This review suggests that the power of positive thinking is real. In the review, author Donald Cole of the Institute for Work and Health in Toronto said "In each case the better a patient's expectations about how they would do after surgery or some health procedure, the better they did”. Across a wide range of clinical conditions, from lower back pain to heart surgery, patients who felt they would do well in recovery, did. Patients who were scared or pessimistic about their recovery did not recover as quickly as the optimists or as well.
A review in Psychosomatic medicine concluded that positive psychological well-being has a favorable effect on survival in both healthy and diseased populations.
What is the effect of a negative outlook? A study in Science Translational Medicine was performed to find out. The researchers strapped a heat-beaming device onto the legs of 22 healthy volunteers, zapping it until people rated their pain at nearly 70 on a scale of 1 to 100.
The researchers then hooked up an IV to give them the powerful morphine-like painkiller, remifentanil. Typically used for surgery patients, it works rapidly but also is metabolized rapidly. It was able to be switched on and off as researchers alternated between giving the drug or plain fluid.
As expected, when the researchers told the volunteers they were about to inject the painkiller the pain levels dropped, even though they never injected it. They then told the volunteers that they were stopping the drug (they never did) and that the pain would probably get worse. Sure enough the reported pain levels increased back to almost pre-treated level as their expectations canceled out the effect of a proven and potent painkiller. This is the Nocebo effect.
How can negative thoughts or anxiety affect our health?
An article in the new scientist said it is well accepted that negative thoughts and anxiety can make us ill. The mechanism behind this is thought to be stress. Stress triggers physiological pathways such as the "fight-or-flight" response which is mediated by the sympathetic nervous system. These have evolved to protect us from danger, but if switched on long-term they increase the risk of conditions such as diabetes and dementia.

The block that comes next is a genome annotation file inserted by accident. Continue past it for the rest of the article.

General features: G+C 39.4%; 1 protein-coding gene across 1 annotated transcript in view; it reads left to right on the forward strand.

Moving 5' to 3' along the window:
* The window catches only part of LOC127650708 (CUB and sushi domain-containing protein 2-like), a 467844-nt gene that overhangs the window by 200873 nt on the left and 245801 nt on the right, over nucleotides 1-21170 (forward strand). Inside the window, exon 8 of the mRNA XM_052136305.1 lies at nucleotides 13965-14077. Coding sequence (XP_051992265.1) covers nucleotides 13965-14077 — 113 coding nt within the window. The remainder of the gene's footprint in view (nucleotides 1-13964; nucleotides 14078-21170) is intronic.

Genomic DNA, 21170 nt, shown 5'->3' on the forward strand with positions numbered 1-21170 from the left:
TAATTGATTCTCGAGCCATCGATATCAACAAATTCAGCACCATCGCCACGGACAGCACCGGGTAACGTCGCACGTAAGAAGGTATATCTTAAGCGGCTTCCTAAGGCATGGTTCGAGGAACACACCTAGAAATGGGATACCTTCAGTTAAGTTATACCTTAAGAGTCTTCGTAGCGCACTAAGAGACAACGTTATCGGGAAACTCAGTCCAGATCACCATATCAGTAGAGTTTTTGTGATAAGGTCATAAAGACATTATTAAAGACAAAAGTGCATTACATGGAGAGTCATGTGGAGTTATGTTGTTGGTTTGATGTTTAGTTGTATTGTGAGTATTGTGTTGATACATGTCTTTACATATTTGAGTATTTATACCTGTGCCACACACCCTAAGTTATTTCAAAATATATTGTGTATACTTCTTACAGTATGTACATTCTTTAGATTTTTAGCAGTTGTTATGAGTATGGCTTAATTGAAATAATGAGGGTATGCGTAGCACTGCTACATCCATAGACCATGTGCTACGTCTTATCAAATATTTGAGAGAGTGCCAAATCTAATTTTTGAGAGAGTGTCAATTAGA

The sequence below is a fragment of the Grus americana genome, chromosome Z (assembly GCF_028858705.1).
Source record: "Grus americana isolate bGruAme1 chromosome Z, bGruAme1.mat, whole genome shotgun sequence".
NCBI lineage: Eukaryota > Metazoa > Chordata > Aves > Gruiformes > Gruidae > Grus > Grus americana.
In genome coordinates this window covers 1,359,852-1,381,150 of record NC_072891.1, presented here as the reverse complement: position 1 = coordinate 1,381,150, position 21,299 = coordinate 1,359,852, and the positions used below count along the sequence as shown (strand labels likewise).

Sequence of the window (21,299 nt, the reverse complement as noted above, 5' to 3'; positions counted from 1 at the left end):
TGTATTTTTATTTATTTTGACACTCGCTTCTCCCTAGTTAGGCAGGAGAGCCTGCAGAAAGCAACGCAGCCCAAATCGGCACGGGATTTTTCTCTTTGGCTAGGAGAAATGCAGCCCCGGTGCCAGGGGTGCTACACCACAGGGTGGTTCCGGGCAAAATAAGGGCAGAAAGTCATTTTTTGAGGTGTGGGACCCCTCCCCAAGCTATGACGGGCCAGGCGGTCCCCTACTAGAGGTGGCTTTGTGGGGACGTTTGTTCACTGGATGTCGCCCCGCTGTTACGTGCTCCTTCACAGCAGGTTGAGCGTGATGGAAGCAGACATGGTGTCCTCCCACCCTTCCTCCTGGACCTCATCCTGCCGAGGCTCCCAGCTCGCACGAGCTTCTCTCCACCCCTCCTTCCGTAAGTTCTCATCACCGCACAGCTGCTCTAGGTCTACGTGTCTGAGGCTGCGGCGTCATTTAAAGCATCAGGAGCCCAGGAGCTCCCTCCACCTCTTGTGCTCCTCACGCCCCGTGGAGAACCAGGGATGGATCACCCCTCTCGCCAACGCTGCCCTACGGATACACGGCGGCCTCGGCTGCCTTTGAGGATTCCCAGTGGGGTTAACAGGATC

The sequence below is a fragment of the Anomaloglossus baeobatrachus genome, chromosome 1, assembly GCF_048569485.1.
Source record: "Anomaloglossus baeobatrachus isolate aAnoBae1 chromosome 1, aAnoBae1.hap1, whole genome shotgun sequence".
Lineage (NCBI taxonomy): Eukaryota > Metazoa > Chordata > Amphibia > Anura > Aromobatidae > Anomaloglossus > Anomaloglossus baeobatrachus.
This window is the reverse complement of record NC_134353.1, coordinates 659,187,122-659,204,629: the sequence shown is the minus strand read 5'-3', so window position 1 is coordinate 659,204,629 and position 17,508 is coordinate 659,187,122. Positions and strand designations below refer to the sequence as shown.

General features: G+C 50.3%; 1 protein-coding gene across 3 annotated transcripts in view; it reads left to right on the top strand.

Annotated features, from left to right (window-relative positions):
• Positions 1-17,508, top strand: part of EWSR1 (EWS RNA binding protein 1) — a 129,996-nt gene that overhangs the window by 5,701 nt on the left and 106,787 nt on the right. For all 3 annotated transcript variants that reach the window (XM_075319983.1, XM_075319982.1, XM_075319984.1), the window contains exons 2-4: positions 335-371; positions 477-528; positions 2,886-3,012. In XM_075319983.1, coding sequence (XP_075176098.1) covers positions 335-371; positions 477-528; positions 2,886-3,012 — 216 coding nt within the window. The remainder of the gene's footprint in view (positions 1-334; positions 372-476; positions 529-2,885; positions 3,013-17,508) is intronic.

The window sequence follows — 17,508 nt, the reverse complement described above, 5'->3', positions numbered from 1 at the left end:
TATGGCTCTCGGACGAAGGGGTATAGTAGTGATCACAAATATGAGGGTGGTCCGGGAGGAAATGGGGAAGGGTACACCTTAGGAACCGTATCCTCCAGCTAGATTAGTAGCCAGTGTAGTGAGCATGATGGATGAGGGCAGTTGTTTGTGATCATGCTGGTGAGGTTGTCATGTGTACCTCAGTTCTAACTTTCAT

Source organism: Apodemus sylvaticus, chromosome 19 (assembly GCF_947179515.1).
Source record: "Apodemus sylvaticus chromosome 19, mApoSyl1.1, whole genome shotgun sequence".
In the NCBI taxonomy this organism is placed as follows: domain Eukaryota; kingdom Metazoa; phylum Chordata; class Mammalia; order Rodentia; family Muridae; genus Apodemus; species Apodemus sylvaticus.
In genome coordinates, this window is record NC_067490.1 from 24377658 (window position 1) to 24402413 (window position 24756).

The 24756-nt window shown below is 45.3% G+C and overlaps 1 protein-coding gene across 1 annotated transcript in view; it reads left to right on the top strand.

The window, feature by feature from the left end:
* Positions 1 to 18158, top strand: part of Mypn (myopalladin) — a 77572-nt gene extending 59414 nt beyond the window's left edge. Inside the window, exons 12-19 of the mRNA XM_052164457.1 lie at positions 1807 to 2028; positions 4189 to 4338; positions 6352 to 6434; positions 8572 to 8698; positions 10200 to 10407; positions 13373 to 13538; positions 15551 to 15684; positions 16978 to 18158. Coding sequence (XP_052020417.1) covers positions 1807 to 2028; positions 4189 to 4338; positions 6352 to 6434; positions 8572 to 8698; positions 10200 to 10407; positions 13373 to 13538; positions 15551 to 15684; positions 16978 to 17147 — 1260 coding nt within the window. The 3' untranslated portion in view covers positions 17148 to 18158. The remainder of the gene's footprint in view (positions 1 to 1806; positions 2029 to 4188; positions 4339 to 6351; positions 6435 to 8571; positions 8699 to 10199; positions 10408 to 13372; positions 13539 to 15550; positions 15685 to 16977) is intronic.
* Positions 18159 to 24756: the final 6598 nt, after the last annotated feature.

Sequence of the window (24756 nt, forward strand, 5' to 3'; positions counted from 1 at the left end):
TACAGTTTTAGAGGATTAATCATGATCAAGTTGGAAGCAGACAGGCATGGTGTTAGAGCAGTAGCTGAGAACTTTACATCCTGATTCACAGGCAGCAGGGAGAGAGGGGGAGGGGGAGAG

Optimism seems to reduce stress-induced inflammation and levels of stress hormones such as cortisol. It may also reduce susceptibility to disease by dampening sympathetic nervous system activity and stimulating the parasympathetic nervous system. The latter governs the so-called "rest and digest" response - the opposite of fight-or-flight.
What to take from this information and how to help
If you are starting a new treatment program, whether it be chiropractic care with me or something else, here a few simple tips to help get the best results and avoid the Nocebo effect:
- Enter in the process with an open mind. If you go into it with a pessimistic attitude, as the research shows above, you probably won’t get the results you are after.
- If you have any worries about the care or the process involved, talk to your provider about it, they will be able to answer your questions and ease your concerns.
- The healing process can take time. Results are not always immediate. Be patient. Focus on the positive outcomes not the negative ones.
- From a chiropractic point of view, if you are not comfortable with a certain technique there are other ones we can use which my suit you better. Just ask.
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Chida, Yoichi MD, PhD; Steptoe, Andrew DPhil Positive Psychological Well-Being and Mortality: A Quantitative Review of Prospective Observational Studies Psychosomatic Medicine: September 2008 - Volume 70 - Issue 7 - pp 741-756